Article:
NURSING STAFF RISK being forced off the road by soaring fuel prices unless the Chancellor takes urgent action in his Spring Statement, says the Royal College of Nursing (RCN).
It is calling for an urgent review of the NHS mileage rates in the wake of the fuel crisis, and for NHS employers across the UK to provide an immediate additional payment.
The RCN fears that patients will be impacted if nurses are unable to carry out frequent home visits – with chronic conditions potentially worsening and complications being missed.
Nursing staff working in the community have told the RCN that the cost of filling up their cars has risen recently by as much as £100 a month. The College is asking the Chancellor and Health Secretary to address the issue and the impact on patient care.
Staff caring for patients in their own homes and other community settings most often use their own vehicle to travel to and from visits, with some driving hundreds of miles a week.
The official trigger for a change in NHS mileage rates is a 20 per cent increase or decrease in motoring or fuel costs over a 12-month average – but it is understood that that threshold has not been reached yet and the RCN says ministers and employers must not delay until further hikes.
Those on NHS Agenda for Change (AfC) contracts, or with AfC mileage allowances in their contracts, can claim 56p per mile for the first 3,500 miles per year and 20p for each additional mile.
But with prices at the pump rising by at least 10 per cent in the last month, nursing staff are being left increasingly out of pocket.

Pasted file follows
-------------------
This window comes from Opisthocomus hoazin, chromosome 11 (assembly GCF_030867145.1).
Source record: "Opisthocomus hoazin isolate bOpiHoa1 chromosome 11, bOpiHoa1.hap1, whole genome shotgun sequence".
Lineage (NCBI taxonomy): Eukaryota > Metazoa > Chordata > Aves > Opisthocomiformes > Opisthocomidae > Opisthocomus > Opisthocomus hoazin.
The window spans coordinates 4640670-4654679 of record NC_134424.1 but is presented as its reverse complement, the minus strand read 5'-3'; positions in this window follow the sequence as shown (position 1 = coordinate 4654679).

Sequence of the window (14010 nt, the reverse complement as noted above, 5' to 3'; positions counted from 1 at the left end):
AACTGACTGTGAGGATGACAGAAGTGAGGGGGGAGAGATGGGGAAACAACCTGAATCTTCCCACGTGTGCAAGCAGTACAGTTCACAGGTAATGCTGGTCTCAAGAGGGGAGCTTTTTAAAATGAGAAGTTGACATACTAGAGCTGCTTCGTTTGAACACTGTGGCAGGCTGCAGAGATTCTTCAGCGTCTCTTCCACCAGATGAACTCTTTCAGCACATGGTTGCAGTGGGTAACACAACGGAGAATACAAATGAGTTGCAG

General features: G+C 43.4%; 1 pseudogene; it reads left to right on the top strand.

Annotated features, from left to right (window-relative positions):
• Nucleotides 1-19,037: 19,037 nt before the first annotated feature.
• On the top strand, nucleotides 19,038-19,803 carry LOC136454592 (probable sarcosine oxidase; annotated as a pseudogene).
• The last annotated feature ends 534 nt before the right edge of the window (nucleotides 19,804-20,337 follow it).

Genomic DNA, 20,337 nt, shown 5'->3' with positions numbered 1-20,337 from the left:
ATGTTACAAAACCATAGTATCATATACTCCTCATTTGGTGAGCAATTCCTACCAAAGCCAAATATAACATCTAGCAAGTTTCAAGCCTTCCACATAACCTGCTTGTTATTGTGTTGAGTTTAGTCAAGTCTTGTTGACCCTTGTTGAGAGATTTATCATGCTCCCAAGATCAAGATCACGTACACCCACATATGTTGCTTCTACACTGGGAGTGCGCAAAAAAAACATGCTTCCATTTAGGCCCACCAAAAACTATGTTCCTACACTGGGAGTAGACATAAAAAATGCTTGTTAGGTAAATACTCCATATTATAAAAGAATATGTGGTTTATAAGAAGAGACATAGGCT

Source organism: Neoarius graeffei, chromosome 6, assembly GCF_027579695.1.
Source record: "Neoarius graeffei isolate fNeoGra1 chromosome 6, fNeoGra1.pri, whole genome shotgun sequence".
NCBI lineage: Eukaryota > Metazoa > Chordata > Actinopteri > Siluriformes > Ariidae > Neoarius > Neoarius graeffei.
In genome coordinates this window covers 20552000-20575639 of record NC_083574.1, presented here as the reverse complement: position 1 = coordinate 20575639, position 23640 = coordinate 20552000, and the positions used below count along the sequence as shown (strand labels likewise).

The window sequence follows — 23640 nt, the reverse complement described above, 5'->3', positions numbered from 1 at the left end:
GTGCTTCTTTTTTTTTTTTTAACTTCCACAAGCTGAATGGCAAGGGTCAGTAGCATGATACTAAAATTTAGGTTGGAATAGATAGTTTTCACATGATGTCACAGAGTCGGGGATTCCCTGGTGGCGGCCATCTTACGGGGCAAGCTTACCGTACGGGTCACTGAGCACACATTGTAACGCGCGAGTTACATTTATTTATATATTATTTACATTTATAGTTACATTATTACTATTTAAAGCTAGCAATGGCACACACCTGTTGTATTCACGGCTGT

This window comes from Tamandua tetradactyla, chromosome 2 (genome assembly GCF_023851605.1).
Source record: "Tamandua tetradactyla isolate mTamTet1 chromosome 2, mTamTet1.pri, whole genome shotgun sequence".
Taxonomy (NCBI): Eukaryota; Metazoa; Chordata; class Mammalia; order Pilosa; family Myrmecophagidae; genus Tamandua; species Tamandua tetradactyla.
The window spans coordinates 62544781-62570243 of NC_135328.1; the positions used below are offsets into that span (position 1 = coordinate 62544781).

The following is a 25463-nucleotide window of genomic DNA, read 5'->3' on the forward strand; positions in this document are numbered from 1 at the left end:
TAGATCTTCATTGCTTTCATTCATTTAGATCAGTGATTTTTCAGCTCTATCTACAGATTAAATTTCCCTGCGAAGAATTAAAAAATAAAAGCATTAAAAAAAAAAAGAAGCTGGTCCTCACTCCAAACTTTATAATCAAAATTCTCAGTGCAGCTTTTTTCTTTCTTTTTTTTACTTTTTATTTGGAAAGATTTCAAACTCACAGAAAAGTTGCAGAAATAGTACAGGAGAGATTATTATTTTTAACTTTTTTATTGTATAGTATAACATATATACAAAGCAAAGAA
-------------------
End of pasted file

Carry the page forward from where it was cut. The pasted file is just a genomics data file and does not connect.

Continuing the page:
The Chancellor is already under political pressure on the issue. In a debate in the Commons last week, Sunak said he would “bear in mind” the call from a former minister to look at business mileage rates ahead of his Spring Statement.
The College is calling for him to signal his intent to pay nursing staff fairly in Wednesday’s Statement.
RCN General Secretary and Chief Executive, Pat Cullen, said: “The Chancellor needs to urgently help nursing staff hit by the eye watering fuel prices in his Spring Statement. He and the Health Secretary must reassure us that they do not expect nursing staff to subsidise the health service from their own pockets.
“District and community nursing staff who rely on their cars to visit patients are telling us they’re having to pay £100 more on fuel every month, putting an additional strain on their already tight finances. The situation is becoming unsustainable – what will happen if nursing staff can’t afford to fill up their cars? It is patients who will ultimately suffer.
“With many nursing staff already considering leaving the profession, this extra cost and pressure will not do anything to encourage people to stay.”
* Source: Royal College of Nursing